Silly mistakes and chasing your tail for a day…

Sometimes when you’re really busy and you’re under time pressure to get things done, it’s all too easy to overlook something and cause yourself a whole load more work to do.

I’ve been trying to diagnose why a PC will not work reliably.  Every month or so, it trashes the registry on shutdown requiring a manual system restore.  It’s very frustrating because no matter what we do to the machine in the shop it will not repeat the fault.  All of the relevant diagnostic tools report no fault found, even after allowing to run repeated extended cycles.

Other than a Windows installation that won’t boot because of a corrupt registry, the only other symptom I’ve noticed is quite a lot of rather odd filesystem corruption.  The sort I haven’t seen since the old Winchester Hard Drive and DOS days.  For instance, there are 4 “Windows” directories, one true one and several with one corrupt character in the name.  Running chkdsk didn’t solve the problem, and the manufacturer’s hard drive diagnostics passed, as did the ever helpful Seagate tools.  After several scans and analyses with different antivirus and malware investigation tools I was reasonably convinced that it was not malware causing the problems, but what is then?

Well with the hardware all reporting fine I thought it was about time a repair install of Windows was done.  OK, boot from CD and start the repair process.  The file copying stage stopped twice with file copy errors.  The first time it carried on when pressing retry, the second time it wouldn’t budge.  The CD was almost new and had been successfully used earlier so that wasn’t the problem.  So, I told it to skip the file and it merrily carried on.  End of the file copying comes and it’s time for a reboot.  Oh.  PC reboots, and then reboots, and then reboots.  It’s a familiar problem – a Blue Screen of Death or BSOD on boot.  No matter, reboot, use F8 to get the boot options and then disable automatic BSDO rebooting.  The BSOD happens to be a Stop 0x0000007E (0xC0000005, … ).  A quick web search throws up nothing particularly relevant.  Back to the drawing board.

Now I thought I would try another hard drive, just in case this was causing the problem.  I imaged the old drive to the new drive and tried to boot.  Same stop error.  OK, retry the repair install.   Nope, still BSODs.  I was really beginning to lose the will to live at this stage.  Interestingly the filesystem corruption still appeared to be there on the new drive.  Chkdsk still didn’t help.  Odd, I thought, OK I’ll delete the image and instead of imaging, I’ll do a file by file copy to the new drive.  That way it shouldn’t keep corrupting the filesystem.  So, I did that and after an hour of chasing my tail trying to get the partition recognised as a bootable partition and get the PC to boot from it I gave up.  I found an old CD I made which enabled the system to boot from the first partition of the first hard disk (using a boot.ini style arrangement).  System started, BSODed and then rebooted.  Same BSOD as before.  BUT it started in Safe Mode.  What now?  Well I tried deleting all of the third party drivers from c:\windows\system32\drivers and tried all of the usual msconfig.exe options for diagnostic booting but still no joy.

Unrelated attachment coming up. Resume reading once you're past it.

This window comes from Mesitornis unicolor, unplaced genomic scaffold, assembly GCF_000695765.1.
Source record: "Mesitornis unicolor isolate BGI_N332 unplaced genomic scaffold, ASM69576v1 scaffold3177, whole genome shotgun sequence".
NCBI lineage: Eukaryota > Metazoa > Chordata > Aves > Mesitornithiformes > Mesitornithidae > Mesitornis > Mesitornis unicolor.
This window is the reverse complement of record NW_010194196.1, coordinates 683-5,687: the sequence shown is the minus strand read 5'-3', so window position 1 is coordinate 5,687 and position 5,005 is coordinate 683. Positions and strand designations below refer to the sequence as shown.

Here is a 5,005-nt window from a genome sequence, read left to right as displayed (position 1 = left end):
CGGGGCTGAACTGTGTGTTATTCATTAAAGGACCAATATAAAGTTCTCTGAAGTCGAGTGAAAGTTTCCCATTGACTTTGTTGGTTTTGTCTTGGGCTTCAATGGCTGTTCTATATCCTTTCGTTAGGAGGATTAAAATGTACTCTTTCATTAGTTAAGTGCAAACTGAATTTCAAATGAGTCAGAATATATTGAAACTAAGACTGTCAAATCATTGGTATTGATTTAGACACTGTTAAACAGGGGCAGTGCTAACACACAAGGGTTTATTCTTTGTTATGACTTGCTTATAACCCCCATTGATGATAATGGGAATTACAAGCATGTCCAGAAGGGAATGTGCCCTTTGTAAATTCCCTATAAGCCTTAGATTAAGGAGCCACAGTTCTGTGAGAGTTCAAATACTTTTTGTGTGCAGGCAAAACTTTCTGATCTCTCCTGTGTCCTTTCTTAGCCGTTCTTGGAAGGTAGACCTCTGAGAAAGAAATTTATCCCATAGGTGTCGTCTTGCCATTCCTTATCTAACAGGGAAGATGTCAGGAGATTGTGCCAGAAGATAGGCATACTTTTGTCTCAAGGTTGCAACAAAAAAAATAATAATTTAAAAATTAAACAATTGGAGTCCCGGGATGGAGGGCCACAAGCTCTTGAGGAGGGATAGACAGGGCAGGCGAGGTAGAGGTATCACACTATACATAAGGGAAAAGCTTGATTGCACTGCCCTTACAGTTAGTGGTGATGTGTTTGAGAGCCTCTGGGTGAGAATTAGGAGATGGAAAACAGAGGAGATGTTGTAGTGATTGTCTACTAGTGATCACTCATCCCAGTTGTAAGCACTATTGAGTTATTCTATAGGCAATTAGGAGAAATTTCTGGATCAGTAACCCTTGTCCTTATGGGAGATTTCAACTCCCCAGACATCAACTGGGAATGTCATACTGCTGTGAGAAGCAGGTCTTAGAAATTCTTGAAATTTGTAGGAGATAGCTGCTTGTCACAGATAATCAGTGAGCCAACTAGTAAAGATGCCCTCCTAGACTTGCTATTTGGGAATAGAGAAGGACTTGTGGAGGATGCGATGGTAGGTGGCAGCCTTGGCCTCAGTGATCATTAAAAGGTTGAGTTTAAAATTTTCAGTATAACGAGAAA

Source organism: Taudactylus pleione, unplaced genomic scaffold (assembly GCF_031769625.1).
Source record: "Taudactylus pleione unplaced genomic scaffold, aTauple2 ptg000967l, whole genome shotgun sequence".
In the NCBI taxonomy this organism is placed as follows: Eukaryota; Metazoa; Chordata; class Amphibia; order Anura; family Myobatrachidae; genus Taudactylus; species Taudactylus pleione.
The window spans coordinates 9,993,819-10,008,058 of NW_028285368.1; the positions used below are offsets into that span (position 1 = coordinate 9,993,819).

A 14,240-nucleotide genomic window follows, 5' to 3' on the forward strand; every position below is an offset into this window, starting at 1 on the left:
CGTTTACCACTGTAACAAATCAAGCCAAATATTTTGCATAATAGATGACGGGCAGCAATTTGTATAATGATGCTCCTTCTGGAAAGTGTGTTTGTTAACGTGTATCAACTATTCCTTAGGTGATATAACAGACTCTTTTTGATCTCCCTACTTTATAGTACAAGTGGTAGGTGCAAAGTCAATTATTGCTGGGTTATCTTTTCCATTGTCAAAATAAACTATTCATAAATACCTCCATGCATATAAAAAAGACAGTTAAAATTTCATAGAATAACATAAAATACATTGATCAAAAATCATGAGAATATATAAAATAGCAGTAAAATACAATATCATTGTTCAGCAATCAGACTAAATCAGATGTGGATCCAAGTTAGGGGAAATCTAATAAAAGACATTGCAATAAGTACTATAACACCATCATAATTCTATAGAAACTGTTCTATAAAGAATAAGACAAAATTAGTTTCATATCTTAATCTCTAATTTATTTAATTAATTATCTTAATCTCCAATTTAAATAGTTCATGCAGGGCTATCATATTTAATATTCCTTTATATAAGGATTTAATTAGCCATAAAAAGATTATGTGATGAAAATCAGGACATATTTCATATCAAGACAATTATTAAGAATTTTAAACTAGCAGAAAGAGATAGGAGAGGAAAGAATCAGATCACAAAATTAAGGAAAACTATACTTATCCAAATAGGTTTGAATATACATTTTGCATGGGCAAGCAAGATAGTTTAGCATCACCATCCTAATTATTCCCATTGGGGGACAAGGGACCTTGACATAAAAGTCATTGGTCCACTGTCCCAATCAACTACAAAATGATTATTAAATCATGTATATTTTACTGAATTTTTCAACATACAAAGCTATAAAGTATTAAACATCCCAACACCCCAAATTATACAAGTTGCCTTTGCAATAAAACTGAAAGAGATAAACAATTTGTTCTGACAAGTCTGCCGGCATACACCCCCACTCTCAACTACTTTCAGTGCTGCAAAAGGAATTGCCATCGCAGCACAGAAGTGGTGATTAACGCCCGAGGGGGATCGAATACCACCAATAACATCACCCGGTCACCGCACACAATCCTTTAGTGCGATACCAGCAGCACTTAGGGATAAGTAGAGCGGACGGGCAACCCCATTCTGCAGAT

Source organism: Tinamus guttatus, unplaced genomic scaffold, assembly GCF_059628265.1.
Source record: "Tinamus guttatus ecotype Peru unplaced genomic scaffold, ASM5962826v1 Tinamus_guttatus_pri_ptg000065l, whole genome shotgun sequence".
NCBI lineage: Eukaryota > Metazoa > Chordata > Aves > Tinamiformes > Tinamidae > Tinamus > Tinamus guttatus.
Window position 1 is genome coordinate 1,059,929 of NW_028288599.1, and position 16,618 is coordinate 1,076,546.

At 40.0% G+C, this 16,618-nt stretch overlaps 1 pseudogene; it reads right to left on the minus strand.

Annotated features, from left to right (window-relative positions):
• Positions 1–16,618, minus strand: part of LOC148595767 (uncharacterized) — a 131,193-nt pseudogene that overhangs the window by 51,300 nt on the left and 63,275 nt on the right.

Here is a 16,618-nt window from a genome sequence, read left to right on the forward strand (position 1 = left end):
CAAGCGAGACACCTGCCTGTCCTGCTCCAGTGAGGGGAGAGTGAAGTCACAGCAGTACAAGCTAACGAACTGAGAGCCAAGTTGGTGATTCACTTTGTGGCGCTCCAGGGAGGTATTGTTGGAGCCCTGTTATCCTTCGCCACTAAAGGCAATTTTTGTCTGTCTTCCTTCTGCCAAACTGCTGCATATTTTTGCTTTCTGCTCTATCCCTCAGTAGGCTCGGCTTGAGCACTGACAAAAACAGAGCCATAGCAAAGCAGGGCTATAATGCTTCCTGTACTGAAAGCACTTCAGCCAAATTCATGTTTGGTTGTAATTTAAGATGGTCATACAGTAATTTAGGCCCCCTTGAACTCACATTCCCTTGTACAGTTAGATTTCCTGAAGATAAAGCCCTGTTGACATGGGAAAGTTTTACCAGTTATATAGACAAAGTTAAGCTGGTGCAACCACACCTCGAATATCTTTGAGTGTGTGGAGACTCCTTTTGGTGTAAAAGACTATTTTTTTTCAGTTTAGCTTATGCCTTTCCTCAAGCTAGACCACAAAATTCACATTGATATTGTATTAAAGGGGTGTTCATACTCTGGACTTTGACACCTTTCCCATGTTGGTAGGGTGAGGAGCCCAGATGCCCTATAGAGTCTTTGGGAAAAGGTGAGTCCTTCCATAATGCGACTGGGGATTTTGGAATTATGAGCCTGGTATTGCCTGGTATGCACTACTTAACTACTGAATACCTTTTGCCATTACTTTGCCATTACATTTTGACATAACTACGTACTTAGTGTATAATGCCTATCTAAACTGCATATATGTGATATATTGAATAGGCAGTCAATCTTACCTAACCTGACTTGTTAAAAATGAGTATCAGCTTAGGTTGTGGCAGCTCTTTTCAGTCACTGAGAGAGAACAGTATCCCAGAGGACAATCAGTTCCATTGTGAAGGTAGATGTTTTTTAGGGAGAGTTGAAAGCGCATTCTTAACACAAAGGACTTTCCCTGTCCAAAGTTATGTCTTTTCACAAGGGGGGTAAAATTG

By now, I’d transgressed from losing the will to live to down right insanity.  I decided then to go back to the drawing board.  Look up the Stop 0x0000007e error again and unsurprisingly, I’d missed the one article that would’ve told me what to do.  Of all the rubbish written by armchair experts on the Internet was an article from Microsoft which lays the blame at the foot of the Intelppm.sys file.  Then it all came flooding back.  I’d seen this very same problem before and again at the time spent a whole weekend before I figured it out.  You’d think that after that hardship the solution would be imprinted into my brain, but sadly not.  So, after deleting the Intelppm.sys file (which only works on Intel processors, not AMD) from c:\windows\system32\drivers Windows can complete the repair installation.  Except that the file copy errors still persist. 

Running out of ideas I decide it’s time to swap the RAM and see what that does.  That cured it!  No more file copying errors.   Did it work now?  No.

The next problem was as soon as the GUI portion of Windows XP setup started, a box popped up moaning that it couldn’t locate asms.  Hmmm, not seen this one before either.  Back to the web.  Luckily I found the solution straight away this time.  Shift-F10 to get a command prompt, run regedt32 and remove the UpperFilters and LowerFilters from ControlSet1\Control\Class\{4D36E965-E325-11CE-BFC1-08002BE10318} in System.sav.

Was that the final sticking point in this never ending saga?  I’m not really sure yet, but I sure hope so!

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